Our social work students are about to benefit from a thoughtful and strategic gift from WILLIS BRIGHT, MSW ’68. Well aware of MSW students’ struggles to advance their education and passion for social justice, Bright chose to allocate his gift for three distinct purposes:
To establish an endowed scholarship for MSW students in the New Leaders in African-Centered Social Work program; to provide support for field placement travel stipends; and to assist students whose studies may be disrupted due to unexpected financial emergencies.
“I have a lifelong interest in improving the lives of young people,” Bright says. “My career at Lilly Endowment enabled me to use my social work knowledge and skills to provide grants and funding to a wide variety of youth development programs. Now a matching gift from Lilly (Bright’s employer of 25 years) has made it possible for me to invest in the future of social work and MSW students at U-M.”
Bright knows well the passion for social justice and being a catalyst for change. As an MSW student, his concentration was community organization. During his field placement at the Washtenaw County Mental Health Center, he helped mobilize the community to help children and youth. He did this in the midst of increased civil rights activism at the University. “The importance of social action and the value of quality social work practice and scholarship all came together in that era and gave great value to community engagement.”
The New Leaders in African-Centered Social Work program appeals to me because it is on the forefront of social work education.
After a stint in the Army and positions at Iowa State University, Bright joined the Center for Youth Development & Research (CYDR) at the University of Minnesota. He then worked in the Honeywell Corporation’s Corporate and Community Responsibility Department. From 1987 to 2012, he worked for Lilly Endowment in youth and community development. Since 2012, his own company, Bright Visions, Inc. has worked on strategic planning, collaboration and partnership development, especially between community-based organizations and schools.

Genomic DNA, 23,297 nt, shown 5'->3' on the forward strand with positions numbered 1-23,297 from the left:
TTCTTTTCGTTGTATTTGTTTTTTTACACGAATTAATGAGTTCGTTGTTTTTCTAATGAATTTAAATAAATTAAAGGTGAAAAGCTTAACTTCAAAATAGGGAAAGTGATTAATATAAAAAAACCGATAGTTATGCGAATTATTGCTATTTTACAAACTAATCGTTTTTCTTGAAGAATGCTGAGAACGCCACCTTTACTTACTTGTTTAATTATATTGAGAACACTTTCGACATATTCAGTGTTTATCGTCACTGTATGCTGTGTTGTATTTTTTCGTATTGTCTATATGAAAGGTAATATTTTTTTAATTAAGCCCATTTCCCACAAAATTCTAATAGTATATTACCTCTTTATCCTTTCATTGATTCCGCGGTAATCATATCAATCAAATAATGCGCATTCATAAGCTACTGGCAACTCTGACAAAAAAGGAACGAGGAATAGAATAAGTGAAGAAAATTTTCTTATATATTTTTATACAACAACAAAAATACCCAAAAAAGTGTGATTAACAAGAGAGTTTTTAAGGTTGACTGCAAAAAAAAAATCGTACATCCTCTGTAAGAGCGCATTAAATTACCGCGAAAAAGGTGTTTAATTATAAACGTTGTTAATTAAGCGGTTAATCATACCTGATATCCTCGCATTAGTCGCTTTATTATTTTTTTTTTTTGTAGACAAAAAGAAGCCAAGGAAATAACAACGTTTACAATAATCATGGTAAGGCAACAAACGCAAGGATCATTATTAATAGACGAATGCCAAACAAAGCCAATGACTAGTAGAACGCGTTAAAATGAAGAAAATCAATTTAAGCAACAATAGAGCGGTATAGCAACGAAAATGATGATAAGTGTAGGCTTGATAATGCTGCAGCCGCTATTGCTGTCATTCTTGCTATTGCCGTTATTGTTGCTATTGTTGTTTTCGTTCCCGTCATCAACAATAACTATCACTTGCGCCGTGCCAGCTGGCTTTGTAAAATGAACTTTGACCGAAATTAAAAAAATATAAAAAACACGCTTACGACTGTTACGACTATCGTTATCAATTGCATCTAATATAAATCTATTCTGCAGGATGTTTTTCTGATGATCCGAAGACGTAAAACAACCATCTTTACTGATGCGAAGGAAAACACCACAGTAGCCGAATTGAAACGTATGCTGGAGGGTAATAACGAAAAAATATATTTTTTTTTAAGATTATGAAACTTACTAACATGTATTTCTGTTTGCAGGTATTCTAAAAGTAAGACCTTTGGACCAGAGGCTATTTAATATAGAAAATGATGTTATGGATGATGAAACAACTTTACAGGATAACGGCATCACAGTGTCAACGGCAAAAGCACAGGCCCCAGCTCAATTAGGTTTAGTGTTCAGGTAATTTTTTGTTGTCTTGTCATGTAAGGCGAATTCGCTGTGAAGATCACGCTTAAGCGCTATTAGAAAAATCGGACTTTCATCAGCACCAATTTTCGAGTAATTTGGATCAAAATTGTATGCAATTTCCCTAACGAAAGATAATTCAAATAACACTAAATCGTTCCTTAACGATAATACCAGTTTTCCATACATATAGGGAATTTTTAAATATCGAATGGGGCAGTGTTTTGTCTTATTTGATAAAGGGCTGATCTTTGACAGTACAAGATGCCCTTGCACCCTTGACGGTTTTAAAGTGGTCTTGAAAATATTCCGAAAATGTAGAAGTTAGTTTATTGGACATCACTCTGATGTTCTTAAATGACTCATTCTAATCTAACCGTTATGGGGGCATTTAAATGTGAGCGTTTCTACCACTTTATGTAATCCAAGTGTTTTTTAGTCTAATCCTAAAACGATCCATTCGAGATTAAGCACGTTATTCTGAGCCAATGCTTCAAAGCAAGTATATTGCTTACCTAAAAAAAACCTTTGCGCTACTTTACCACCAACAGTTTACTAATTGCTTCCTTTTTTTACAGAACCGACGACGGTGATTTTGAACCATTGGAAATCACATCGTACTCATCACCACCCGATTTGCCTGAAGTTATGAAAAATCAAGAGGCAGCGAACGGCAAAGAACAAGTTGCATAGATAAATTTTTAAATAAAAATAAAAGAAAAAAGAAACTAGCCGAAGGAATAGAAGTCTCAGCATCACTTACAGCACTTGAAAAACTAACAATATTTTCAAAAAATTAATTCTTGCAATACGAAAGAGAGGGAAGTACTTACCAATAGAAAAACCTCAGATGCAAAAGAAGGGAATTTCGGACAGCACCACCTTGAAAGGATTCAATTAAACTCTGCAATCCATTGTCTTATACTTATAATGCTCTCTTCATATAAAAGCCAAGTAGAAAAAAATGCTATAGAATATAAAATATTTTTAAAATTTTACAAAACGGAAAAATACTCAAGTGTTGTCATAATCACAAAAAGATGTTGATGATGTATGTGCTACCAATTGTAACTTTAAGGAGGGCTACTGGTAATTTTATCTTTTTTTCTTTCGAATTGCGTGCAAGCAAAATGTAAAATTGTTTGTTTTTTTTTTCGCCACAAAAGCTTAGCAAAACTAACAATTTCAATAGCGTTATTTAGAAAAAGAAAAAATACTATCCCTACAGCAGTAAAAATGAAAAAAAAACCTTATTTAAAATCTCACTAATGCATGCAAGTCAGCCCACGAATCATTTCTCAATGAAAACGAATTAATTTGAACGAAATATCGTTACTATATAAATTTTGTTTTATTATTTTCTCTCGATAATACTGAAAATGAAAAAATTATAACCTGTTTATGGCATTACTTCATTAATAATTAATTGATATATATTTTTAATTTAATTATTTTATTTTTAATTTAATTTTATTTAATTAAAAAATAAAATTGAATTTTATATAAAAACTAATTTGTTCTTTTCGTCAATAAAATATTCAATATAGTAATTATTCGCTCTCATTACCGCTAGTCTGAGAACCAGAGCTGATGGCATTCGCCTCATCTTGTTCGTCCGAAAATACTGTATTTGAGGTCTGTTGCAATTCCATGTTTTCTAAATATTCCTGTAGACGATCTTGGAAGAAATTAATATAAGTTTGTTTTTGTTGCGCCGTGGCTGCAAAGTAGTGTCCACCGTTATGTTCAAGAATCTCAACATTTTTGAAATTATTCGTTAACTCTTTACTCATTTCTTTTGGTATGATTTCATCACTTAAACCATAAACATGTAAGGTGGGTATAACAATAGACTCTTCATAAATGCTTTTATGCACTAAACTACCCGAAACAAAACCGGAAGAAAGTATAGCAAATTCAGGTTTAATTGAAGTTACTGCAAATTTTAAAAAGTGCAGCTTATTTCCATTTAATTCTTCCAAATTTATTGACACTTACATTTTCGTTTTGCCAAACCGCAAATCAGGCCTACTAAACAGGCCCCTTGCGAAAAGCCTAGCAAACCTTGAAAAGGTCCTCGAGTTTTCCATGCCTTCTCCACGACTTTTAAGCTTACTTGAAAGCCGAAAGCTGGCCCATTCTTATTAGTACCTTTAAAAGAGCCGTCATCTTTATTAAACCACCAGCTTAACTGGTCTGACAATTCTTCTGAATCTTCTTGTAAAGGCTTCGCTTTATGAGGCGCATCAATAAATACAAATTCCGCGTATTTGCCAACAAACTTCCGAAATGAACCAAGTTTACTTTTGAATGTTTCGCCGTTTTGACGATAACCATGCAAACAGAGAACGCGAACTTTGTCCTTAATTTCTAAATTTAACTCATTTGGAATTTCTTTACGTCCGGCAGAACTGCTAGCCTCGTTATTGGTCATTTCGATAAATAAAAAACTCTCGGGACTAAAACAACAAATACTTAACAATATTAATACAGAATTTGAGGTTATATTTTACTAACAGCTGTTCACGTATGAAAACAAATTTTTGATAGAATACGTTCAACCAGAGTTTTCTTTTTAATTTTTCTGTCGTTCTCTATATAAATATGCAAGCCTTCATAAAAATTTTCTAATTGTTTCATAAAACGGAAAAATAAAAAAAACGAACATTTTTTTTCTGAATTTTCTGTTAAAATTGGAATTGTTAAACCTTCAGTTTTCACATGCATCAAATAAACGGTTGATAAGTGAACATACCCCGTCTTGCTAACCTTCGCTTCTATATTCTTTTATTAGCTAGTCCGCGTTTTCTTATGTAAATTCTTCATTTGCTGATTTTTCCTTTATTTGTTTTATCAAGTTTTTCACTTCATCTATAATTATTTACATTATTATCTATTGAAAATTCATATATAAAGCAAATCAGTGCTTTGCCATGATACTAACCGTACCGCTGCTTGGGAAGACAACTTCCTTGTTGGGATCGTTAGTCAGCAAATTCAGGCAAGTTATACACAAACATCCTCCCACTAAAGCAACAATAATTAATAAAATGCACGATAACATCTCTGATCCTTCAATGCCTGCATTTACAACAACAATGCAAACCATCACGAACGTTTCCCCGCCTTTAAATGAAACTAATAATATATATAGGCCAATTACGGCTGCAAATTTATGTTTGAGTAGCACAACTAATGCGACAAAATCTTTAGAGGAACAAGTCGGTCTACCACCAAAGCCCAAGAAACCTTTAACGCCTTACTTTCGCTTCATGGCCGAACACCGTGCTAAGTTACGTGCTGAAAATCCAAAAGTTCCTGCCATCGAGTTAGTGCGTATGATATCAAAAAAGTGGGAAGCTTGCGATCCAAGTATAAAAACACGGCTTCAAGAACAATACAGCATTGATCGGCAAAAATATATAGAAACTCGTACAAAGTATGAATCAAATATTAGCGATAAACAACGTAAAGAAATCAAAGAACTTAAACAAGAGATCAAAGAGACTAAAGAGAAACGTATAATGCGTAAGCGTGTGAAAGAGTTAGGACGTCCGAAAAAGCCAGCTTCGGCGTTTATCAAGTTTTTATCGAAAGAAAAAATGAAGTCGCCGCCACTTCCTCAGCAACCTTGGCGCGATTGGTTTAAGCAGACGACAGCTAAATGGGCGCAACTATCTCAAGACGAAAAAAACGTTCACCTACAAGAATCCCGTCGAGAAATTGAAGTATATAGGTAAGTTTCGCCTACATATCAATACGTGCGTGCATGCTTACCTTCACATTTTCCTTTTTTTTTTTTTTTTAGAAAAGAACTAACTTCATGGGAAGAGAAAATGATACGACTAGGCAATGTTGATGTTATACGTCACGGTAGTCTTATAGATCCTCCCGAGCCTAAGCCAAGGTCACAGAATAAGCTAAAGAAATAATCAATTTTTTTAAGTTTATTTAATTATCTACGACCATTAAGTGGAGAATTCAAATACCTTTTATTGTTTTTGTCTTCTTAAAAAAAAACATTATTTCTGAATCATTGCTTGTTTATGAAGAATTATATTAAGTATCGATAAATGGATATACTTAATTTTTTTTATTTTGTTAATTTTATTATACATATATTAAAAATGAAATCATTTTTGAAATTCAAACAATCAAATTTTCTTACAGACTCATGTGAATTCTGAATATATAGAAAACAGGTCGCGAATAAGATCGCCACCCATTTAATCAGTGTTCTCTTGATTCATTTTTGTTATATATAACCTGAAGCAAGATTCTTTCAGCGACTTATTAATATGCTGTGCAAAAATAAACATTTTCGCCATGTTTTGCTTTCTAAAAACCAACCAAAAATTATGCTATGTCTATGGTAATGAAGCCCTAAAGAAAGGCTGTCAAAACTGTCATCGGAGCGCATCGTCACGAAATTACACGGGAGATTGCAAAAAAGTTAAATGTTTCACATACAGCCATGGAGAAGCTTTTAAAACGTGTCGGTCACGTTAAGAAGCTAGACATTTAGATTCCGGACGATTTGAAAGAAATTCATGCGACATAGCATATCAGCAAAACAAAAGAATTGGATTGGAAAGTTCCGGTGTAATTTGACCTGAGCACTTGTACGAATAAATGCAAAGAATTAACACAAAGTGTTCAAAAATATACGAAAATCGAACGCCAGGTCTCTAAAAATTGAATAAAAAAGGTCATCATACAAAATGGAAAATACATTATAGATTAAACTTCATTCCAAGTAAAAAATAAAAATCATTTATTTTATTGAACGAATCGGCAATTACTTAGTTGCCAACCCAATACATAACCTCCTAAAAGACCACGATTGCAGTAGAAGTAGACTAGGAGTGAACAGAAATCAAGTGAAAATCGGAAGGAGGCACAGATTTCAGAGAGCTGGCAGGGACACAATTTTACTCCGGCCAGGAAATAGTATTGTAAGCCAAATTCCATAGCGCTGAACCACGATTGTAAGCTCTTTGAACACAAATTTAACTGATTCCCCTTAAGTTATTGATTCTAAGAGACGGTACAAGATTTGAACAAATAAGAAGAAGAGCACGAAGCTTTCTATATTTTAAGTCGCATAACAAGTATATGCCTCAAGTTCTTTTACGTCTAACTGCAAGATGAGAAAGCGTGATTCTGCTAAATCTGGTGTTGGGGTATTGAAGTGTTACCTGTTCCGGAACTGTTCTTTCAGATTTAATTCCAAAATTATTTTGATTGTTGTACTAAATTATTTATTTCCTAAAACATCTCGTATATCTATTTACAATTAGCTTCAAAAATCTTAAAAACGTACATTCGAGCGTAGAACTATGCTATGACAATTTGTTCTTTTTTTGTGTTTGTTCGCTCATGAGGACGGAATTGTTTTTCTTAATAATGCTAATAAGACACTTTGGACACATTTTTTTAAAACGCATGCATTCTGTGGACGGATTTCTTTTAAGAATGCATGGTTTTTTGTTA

Commenting on why he designated his gift for three different purposes, Bright says: “The New Leaders in African-Centered Social Work program appeals to me because it is on the forefront of social work education. It trains students in culturally specific approaches to providing services to African American communities and being effective catalysts for change. To date, much of this work has centered around organizations focused on enhancing outcomes for children.”
The two other areas benefiting from Bright’s gift include providing students with field placement travel stipends and emergency funds for unexpected expenses.
“Students are often interested in field placements that are a long distance from Ann Arbor and field stipends help make these opportunities possible,” says Bright. “Additionally, students sometimes find themselves with unexpected financial emergencies through no fault of their own.”
Bright adds, “My motivation for making this gift comes from my work at Lilly Endowment, my ongoing engagement in youth work in my community and from our beliefs about how we should use our charitable resources. My family has a history of giving back—this originated with my parents, my church and all the institutions of which I have been a part… and finally—I am a maturing guy! I didn’t want to wait till the end. I wanted to do something while I could still engage with the recipients.
“It does not take great wealth to be a philanthropist. A few hundred dollars sometimes can be the difference between someone completing their education or having to put it on pause.”